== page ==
Mercedes are likely to have argued feverishly that every word of its communication to Rosberg was necessary and warranted, while the stewards were only partially convinced by the German team’s case. The ten-second penalty applied to Rosberg is best described as indifferent, or indecisive. The FIA had promised to be strict when it came to policing the radio ban, yet chose to apply a relatively moderate penalty for the offence, rather than handing Rosberg a 25-second penalty (which is far more severe) or disqualifying the car altogether.

This creates a dangerous precedent. Listening carefully to the communications between Rosberg and his team, the engineer did not share the information in the calm, unemotional way that race engineers are usually known for. Instead, there was a slight pause from the team’s side, followed by a rapid and desperate barrage of instructions concerning which buttons needed pushing. To be frank, that does not sound like the actions of a team that were entirely convinced of the legality of their actions.

However, for Mercedes, it was a risk worth taking. The issue appeared to threaten Rosberg’s chances of finishing the race. By breaking the rules, the team faced a likely penalty, but also guaranteed that the German would make it to the finish line in second place, thus securing a valuable 1-2 finish for Mercedes. In future, the precedent of a 10-second penalty may lead teams to simply disregard the rule and to accept the penalty. After all, which leads to the better result: obeying the rule and failing to finish the race, or disregarding the rule and losing a few points due to a relatively minor penalty? The choice for Mercedes was obvious: the benefits far outweighed the costs.


On a broader note, the controversies the sport has seen also lead to questions about where the driver’s job ends and where the pitwall’s job begins. It is entirely reasonable to expect the best racing drivers in the world to adapt to problems that they may encounter from time to time. However, in the case of Hamilton, the World Champion found himself needing to correct an engine mode setting that he hadn’t even known was incorrect to begin with.

Similarly, is it reasonable to expect that Rosberg should have known which instructions to feed his car in order to address his gearbox problem? In other words, the question is: how much does the driver need to know about the inner workings of his car? Problems relating to over-heated brakes or understeer fall firmly in the driver’s area of expertise. However, given the complexity of modern F1 cars, it seems a little wishful to expect that the drivers should be able to anticipate any problems that may arise on the variety of systems that the cars possess, and to correct them promptly by feeding the car’s software the correct codes.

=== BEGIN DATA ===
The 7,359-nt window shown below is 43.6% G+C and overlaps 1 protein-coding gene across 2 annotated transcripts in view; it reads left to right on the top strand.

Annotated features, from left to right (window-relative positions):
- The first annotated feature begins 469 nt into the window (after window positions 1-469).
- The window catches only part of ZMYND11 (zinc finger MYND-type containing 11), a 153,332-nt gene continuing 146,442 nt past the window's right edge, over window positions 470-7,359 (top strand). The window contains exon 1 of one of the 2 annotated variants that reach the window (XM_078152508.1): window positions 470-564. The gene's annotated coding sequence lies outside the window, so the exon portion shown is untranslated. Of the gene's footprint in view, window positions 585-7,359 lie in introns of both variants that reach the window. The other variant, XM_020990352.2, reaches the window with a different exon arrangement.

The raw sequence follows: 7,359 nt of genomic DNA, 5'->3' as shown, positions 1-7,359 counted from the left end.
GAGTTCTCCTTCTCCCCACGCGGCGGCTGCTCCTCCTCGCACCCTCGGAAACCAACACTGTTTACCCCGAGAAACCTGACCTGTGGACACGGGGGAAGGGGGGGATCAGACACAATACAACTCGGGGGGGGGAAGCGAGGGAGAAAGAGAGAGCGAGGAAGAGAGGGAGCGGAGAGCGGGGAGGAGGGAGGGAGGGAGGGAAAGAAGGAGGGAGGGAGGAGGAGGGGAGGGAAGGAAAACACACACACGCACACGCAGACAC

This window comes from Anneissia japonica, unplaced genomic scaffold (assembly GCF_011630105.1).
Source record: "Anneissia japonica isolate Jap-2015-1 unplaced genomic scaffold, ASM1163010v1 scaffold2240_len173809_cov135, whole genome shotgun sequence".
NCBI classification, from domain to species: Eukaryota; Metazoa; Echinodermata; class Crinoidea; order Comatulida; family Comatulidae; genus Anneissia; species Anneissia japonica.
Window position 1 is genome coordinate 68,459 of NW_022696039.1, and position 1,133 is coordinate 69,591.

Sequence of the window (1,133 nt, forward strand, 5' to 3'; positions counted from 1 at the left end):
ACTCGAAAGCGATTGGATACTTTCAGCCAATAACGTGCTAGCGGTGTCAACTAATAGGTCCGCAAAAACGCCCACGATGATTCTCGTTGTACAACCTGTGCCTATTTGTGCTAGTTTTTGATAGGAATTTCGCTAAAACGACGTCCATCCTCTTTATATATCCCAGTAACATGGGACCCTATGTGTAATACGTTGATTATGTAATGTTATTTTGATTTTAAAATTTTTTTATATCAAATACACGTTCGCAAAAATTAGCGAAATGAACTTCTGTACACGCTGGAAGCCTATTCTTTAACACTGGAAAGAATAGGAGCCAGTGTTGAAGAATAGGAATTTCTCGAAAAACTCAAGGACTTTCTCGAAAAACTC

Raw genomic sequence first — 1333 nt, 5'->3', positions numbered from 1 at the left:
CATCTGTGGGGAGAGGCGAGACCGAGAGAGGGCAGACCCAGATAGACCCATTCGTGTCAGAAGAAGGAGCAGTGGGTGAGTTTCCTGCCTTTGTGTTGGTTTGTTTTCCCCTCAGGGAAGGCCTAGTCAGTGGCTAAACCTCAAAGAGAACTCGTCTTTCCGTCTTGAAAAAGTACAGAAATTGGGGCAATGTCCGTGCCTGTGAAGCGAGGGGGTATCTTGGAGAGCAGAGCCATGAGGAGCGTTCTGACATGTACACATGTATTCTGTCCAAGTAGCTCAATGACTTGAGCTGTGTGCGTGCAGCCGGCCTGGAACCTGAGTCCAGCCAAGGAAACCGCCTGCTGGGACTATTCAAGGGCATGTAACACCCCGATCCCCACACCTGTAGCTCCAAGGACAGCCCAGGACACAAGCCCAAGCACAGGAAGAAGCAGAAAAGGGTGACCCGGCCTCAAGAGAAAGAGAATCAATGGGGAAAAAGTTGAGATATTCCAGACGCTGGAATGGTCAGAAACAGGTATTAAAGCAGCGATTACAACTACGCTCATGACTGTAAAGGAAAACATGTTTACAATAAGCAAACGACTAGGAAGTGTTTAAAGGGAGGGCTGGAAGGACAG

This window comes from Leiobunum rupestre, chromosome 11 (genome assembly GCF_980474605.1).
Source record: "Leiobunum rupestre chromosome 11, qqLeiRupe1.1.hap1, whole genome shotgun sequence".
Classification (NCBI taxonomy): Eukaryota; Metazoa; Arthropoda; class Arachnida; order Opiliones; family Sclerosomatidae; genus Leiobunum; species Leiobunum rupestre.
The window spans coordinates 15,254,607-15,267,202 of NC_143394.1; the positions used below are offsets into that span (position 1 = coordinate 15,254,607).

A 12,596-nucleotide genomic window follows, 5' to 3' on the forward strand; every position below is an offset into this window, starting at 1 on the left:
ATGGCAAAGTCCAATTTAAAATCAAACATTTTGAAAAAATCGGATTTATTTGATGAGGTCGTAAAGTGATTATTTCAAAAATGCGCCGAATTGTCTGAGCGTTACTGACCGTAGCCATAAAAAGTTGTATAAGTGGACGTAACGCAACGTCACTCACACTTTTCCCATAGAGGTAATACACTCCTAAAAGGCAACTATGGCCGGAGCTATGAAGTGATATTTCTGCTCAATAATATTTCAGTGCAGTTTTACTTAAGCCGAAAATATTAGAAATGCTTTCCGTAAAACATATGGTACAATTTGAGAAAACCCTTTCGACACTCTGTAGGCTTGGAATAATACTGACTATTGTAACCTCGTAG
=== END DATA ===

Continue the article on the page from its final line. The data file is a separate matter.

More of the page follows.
What should F1 do?

In light of recent events, some prominent members of the F1 paddock have called for the radio ban to be scrapped entirely. This is certainly an option, but perhaps it is too hasty a decision. What is, however, definitely necessary is clarification on what is allowed and what is not; what the driver’s job is and what the pitwall’s job is.

Then, having clarified this, the sport should implement a harsher penalty for breaking the rules. The infringement of a rule that is clearly defined should result in a substantial penalty to the team in question, not a relatively minor penalty that is of little real consequence.

The idea of the drivers racing “alone and unaided” is not a bad one. However, as is too often the case in the complex world of F1, too few of the possible scenarios that may arise have been considered. As with most of the sport’s rules, however, constructive discussion and the objective of refinement should come before any dramatic knee-jerk decisions.

Adriaan Slabbert